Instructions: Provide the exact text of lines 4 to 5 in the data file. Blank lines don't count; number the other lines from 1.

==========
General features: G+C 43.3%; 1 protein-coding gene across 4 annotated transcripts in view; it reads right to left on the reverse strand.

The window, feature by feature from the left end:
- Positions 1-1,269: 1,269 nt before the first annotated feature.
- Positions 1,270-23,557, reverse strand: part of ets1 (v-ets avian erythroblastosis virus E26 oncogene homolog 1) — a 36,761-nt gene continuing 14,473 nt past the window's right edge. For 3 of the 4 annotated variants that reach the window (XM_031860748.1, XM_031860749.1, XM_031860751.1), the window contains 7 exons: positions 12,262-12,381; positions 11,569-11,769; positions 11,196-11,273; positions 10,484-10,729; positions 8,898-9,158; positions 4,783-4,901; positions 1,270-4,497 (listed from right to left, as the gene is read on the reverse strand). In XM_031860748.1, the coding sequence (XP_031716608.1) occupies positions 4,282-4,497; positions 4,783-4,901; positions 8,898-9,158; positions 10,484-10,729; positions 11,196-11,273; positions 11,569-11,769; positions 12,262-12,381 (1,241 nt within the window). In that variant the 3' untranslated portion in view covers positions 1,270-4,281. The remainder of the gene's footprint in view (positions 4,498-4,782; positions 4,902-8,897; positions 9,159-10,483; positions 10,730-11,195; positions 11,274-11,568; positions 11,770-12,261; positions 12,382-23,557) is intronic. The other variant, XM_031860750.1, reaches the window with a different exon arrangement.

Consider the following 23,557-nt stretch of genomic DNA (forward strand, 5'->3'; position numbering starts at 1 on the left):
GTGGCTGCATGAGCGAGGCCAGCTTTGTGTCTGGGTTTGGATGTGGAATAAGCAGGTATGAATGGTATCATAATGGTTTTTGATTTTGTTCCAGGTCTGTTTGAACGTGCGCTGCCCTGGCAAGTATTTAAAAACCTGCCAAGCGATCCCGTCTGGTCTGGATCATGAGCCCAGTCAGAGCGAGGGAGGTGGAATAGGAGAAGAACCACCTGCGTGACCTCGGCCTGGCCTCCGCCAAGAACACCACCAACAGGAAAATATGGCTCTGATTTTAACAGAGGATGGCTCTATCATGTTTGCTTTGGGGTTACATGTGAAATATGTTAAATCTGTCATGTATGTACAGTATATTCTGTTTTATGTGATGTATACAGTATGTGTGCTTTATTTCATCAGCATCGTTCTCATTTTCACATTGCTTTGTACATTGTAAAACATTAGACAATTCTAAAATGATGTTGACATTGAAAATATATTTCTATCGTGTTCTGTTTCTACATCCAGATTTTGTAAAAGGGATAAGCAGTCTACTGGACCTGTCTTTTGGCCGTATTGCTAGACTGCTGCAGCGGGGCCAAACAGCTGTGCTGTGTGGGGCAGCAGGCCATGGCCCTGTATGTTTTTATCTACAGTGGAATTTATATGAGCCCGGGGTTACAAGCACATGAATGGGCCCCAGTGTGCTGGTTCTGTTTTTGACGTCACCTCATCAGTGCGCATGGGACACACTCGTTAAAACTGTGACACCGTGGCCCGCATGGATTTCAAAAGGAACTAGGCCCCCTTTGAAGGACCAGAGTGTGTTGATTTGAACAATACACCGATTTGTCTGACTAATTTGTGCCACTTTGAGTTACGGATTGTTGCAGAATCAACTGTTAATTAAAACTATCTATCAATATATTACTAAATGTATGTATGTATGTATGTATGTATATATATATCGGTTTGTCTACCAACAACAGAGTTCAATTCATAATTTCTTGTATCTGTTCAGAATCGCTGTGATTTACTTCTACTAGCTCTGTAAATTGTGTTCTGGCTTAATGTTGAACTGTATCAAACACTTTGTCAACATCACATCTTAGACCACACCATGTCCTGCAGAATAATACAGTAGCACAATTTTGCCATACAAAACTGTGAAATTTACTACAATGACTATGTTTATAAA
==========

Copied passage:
- Positions 1,270-23,557, reverse strand: part of ets1 (v-ets avian erythroblastosis virus E26 oncogene homolog 1) — a 36,761-nt gene continuing 14,473 nt past the window's right edge. For 3 of the 4 annotated variants that reach the window (XM_031860748.1, XM_031860749.1, XM_031860751.1), the window contains 7 exons: positions 12,262-12,381; positions 11,569-11,769; positions 11,196-11,273; positions 10,484-10,729; positions 8,898-9,158; positions 4,783-4,901; positions 1,270-4,497 (listed from right to left, as the gene is read on the reverse strand). In XM_031860748.1, the coding sequence (XP_031716608.1) occupies positions 4,282-4,497; positions 4,783-4,901; positions 8,898-9,158; positions 10,484-10,729; positions 11,196-11,273; positions 11,569-11,769; positions 12,262-12,381 (1,241 nt within the window). In that variant the 3' untranslated portion in view covers positions 1,270-4,281. The remainder of the gene's footprint in view (positions 4,498-4,782; positions 4,902-8,897; positions 9,159-10,483; positions 10,730-11,195; positions 11,274-11,568; positions 11,770-12,261; positions 12,382-23,557) is intronic. The other variant, XM_031860750.1, reaches the window with a different exon arrangement.

Consider the following 23,557-nt stretch of genomic DNA (forward strand, 5'->3'; position numbering starts at 1 on the left):